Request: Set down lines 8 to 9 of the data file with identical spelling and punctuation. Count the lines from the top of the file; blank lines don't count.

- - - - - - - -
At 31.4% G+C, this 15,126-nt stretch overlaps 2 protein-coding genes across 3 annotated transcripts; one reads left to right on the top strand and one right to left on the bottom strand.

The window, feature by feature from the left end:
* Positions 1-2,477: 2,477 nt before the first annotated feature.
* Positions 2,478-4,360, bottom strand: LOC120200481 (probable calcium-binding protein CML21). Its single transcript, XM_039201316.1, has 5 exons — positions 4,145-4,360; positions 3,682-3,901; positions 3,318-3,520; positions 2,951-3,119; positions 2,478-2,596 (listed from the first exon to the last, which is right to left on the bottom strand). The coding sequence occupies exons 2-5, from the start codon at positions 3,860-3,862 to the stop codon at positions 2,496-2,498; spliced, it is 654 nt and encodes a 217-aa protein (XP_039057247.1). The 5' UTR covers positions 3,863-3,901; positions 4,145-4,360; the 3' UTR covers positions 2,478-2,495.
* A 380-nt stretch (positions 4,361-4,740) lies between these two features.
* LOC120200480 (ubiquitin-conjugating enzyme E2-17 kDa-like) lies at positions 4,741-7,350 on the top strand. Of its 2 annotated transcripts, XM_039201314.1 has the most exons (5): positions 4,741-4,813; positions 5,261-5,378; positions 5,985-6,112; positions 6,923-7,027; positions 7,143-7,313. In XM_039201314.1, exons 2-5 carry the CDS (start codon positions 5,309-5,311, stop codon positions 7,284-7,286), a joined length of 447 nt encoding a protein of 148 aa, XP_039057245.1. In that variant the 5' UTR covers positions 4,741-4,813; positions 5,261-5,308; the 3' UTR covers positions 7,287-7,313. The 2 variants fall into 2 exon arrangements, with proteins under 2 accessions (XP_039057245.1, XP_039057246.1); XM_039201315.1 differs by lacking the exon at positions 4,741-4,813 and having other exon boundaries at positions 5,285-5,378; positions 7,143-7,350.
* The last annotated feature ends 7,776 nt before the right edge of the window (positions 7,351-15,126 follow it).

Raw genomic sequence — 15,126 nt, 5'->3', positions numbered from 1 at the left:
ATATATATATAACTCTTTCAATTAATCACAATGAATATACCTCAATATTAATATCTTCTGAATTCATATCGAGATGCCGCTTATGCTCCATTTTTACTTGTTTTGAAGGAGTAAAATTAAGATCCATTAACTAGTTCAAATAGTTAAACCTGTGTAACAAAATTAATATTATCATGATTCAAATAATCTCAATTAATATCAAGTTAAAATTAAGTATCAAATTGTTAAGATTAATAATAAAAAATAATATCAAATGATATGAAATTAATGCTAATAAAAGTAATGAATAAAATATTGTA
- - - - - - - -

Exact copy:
Raw genomic sequence — 15,126 nt, 5'->3', positions numbered from 1 at the left:
ATATATATATAACTCTTTCAATTAATCACAATGAATATACCTCAATATTAATATCTTCTGAATTCATATCGAGATGCCGCTTATGCTCCATTTTTACTTGTTTTGAAGGAGTAAAATTAAGATCCATTAACTAGTTCAAATAGTTAAACCTGTGTAACAAAATTAATATTATCATGATTCAAATAATCTCAATTAATATCAAGTTAAAATTAAGTATCAAATTGTTAAGATTAATAATAAAAAATAATATCAAATGATATGAAATTAATGCTAATAAAAGTAATGAATAAAATATTGTA